She was honored around the globe and garnered many awards. She also received an honorary Academy Award in as the inspiration for the documentary about her life, Helen Keller in Her Story.
Helen suffered a stroke in , and from onwards, she lived quietly at Arcan Ridge, her home in Westport, Connecticut, one of the four main places she lived during her lifetime. She made her last major public appearance in at a Washington, D. At that meeting, she received the Lions Humanitarian Award for her lifetime of service to humanity and for providing the inspiration for the adoption by Lions Clubs International Foundation of their sight conservation and aid to blind programs.
During that visit to Washington, she also called on President John F. Kennedy at the White House. President Kennedy was just one in a long line of presidents Helen had met. In her lifetime, she had met all of the presidents since Grover Cleveland.
Helen Keller died on June 1, , at Arcan Ridge, a few weeks short of her 88th birthday. Joseph's Chapel of Washington Cathedral. Senator Lister Hill of Alabama gave a eulogy during the public memorial service.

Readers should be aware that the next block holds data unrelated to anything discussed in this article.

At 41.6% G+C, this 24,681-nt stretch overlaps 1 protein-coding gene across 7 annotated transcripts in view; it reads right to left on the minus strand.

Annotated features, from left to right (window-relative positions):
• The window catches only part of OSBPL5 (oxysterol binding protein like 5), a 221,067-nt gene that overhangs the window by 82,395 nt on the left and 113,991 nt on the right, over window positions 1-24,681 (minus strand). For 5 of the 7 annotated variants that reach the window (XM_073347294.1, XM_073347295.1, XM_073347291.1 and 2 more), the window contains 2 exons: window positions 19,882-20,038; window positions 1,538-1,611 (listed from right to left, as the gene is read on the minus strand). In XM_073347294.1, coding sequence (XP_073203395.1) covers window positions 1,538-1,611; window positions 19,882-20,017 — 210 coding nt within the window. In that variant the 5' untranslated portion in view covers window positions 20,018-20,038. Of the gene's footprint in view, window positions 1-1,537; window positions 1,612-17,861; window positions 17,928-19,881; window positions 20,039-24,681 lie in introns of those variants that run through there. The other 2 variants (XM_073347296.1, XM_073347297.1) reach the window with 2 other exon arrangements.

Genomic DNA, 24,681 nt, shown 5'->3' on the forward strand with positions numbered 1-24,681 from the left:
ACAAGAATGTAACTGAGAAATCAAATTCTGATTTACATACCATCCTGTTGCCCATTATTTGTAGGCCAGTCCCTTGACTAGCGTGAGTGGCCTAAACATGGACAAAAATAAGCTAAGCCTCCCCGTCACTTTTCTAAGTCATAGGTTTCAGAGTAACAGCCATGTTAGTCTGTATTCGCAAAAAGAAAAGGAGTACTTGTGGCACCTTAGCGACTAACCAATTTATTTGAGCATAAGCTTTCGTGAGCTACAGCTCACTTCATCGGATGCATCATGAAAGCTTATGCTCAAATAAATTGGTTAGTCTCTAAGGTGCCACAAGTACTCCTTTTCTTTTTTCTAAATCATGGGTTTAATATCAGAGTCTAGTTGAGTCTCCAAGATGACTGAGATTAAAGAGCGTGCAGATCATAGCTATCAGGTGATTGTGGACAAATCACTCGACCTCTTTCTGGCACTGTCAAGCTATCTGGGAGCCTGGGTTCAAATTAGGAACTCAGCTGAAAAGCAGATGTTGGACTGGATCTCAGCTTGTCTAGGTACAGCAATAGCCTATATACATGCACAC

He said, "She will live on, one of the few, the immortal names not born to die. Her spirit will endure as long as man can read and stories can be told of the woman who showed the world there are no boundaries to courage and faith. Please consider making a donation today to support our free information, programs, and research. The mission of the American Foundation for the Blind is to create a world of no limits for people who are blind or visually impaired.
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Five years later, on the advice of Alexander Graham Bell , her parents applied to the Perkins Institute for the Blind in Boston for a teacher, and from that school hired Anne Mansfield Sullivan. Keller learned from Sullivan to read and write in Braille and to use the hand signals of the deaf-mute, which she could understand only by touch.